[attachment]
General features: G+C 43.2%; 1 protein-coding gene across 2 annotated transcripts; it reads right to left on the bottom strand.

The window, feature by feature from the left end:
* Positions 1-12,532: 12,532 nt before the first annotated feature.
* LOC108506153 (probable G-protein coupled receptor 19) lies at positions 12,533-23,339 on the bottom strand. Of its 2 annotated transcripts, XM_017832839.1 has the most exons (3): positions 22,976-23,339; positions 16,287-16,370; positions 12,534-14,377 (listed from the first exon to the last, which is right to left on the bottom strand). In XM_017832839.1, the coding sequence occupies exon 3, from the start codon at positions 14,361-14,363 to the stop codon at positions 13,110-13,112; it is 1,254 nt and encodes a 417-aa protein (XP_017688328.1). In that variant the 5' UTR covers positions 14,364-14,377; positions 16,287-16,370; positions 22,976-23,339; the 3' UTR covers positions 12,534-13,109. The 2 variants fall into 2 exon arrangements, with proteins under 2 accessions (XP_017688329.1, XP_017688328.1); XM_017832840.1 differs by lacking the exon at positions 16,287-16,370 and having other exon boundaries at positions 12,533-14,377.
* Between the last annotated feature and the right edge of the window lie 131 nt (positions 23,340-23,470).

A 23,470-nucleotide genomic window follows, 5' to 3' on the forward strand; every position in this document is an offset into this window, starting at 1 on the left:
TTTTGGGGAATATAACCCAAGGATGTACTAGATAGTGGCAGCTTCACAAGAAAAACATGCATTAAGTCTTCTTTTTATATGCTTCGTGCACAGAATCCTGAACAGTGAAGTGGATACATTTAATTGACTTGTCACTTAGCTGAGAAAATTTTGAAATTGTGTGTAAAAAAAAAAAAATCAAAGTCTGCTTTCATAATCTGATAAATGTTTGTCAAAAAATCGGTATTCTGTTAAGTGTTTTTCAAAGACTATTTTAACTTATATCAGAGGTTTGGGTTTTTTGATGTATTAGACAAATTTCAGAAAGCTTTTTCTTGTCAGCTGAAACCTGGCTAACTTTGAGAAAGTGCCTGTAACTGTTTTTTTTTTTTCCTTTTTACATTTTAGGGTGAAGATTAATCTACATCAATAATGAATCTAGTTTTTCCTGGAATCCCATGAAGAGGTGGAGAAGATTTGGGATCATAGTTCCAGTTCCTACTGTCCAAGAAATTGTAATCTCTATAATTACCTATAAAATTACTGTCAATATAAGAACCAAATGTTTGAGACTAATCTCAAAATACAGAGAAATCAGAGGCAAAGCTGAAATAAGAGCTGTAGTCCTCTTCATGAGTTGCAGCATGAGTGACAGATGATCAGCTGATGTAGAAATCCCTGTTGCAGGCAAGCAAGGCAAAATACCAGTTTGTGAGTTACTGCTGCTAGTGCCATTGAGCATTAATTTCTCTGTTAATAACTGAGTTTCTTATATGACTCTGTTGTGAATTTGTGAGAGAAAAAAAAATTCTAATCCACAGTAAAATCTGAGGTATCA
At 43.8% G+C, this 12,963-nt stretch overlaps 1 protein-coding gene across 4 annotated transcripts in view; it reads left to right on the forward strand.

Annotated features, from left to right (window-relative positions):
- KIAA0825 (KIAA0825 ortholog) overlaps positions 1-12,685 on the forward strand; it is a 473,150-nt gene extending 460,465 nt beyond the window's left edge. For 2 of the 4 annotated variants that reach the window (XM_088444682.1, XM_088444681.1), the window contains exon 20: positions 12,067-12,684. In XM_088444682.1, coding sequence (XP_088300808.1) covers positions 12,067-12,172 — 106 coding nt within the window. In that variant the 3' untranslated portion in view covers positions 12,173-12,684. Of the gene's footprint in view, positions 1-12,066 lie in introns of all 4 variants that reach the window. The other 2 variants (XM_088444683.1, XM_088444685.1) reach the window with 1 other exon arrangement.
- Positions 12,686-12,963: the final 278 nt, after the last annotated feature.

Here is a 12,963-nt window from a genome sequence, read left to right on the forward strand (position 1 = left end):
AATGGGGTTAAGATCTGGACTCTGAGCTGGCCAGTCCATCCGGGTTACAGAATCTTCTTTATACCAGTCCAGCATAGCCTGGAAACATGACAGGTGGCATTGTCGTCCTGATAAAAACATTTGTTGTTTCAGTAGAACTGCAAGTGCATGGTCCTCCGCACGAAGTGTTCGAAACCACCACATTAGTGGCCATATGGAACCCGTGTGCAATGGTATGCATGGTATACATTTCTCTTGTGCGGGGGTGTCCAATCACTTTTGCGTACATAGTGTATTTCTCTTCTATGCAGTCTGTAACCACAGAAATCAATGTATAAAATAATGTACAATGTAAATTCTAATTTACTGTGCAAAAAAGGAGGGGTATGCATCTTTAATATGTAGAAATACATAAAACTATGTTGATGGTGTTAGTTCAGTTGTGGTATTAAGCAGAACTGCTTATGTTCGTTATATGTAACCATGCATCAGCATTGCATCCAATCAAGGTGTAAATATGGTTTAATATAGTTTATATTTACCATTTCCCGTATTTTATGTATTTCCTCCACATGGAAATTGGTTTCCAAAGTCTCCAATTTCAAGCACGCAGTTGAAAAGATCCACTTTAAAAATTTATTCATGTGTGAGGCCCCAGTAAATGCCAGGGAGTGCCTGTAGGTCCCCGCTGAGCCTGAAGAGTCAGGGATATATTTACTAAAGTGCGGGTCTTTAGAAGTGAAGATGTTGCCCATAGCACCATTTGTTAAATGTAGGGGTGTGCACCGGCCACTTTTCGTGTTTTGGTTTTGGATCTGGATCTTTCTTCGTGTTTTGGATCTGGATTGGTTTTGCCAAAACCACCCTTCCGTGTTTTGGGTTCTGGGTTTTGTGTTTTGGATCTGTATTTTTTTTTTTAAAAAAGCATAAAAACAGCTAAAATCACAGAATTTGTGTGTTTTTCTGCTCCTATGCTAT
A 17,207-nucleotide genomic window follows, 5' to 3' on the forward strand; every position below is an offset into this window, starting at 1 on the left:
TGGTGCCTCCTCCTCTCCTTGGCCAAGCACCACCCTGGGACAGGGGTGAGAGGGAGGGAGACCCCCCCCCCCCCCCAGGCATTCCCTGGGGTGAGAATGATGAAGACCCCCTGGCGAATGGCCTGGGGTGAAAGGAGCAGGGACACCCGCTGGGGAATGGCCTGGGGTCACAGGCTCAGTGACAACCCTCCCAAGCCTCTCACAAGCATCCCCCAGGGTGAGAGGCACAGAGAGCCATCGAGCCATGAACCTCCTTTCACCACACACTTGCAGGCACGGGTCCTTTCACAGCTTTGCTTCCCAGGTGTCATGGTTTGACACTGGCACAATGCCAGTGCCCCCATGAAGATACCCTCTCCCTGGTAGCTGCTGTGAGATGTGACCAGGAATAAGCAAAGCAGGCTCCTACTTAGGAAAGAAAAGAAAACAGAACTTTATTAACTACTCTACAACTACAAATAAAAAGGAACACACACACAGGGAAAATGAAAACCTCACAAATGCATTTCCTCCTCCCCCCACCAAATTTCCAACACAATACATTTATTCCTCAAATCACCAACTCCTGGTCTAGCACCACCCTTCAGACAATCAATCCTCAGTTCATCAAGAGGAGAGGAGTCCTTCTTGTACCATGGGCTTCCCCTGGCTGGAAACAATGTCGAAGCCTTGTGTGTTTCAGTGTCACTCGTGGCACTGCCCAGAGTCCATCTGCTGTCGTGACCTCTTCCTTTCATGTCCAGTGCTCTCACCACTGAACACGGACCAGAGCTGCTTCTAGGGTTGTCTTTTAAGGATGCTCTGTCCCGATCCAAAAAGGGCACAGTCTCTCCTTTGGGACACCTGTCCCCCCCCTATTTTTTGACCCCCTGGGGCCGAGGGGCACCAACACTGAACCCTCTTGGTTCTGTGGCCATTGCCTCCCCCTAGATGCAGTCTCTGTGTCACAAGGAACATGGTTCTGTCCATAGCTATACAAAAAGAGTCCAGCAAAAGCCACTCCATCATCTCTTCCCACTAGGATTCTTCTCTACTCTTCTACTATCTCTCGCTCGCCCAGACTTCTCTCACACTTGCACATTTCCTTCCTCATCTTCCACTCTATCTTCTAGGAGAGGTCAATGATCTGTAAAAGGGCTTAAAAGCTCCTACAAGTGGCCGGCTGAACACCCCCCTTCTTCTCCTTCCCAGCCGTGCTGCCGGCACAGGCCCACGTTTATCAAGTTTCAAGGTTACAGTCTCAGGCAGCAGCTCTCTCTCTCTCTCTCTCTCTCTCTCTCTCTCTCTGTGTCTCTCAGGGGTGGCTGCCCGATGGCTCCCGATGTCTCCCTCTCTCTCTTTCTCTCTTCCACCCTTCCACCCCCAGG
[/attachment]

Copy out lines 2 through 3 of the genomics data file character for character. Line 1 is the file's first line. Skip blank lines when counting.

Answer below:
The window, feature by feature from the left end:
* Positions 1-12,532: 12,532 nt before the first annotated feature.